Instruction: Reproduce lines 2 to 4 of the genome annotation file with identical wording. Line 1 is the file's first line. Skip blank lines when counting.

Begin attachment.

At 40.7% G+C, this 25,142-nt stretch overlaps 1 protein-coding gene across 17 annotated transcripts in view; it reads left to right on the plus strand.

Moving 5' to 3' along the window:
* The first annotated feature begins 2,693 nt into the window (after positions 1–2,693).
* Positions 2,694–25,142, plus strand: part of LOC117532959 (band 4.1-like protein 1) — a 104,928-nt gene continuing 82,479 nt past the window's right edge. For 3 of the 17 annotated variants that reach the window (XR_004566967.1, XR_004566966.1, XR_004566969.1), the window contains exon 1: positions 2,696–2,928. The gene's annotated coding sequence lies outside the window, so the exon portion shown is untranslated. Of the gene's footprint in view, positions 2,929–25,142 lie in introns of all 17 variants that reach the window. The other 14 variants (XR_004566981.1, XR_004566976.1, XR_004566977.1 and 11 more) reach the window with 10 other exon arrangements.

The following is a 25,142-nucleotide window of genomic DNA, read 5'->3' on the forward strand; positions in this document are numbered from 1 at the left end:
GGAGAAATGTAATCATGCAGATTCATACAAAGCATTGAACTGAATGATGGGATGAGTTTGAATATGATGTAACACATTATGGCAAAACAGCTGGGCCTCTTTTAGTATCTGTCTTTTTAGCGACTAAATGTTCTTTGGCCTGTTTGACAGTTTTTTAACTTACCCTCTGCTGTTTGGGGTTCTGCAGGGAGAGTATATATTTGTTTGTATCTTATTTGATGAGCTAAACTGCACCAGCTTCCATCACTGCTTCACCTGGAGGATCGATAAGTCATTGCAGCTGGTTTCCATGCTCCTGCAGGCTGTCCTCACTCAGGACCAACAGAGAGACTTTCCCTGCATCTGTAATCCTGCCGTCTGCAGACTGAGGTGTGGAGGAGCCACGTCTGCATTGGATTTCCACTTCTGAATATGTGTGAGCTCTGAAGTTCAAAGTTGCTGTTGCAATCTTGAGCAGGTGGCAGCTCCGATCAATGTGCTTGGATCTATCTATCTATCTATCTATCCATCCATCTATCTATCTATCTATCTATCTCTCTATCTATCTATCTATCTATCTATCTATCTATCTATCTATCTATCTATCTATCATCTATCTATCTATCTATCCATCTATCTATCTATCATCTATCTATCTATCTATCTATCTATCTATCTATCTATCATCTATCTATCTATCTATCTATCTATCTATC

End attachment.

Moving 5' to 3' along the window:
* The first annotated feature begins 2,693 nt into the window (after positions 1–2,693).
* Positions 2,694–25,142, plus strand: part of LOC117532959 (band 4.1-like protein 1) — a 104,928-nt gene continuing 82,479 nt past the window's right edge. For 3 of the 17 annotated variants that reach the window (XR_004566967.1, XR_004566966.1, XR_004566969.1), the window contains exon 1: positions 2,696–2,928. The gene's annotated coding sequence lies outside the window, so the exon portion shown is untranslated. Of the gene's footprint in view, positions 2,929–25,142 lie in introns of all 17 variants that reach the window. The other 14 variants (XR_004566981.1, XR_004566976.1, XR_004566977.1 and 11 more) reach the window with 10 other exon arrangements.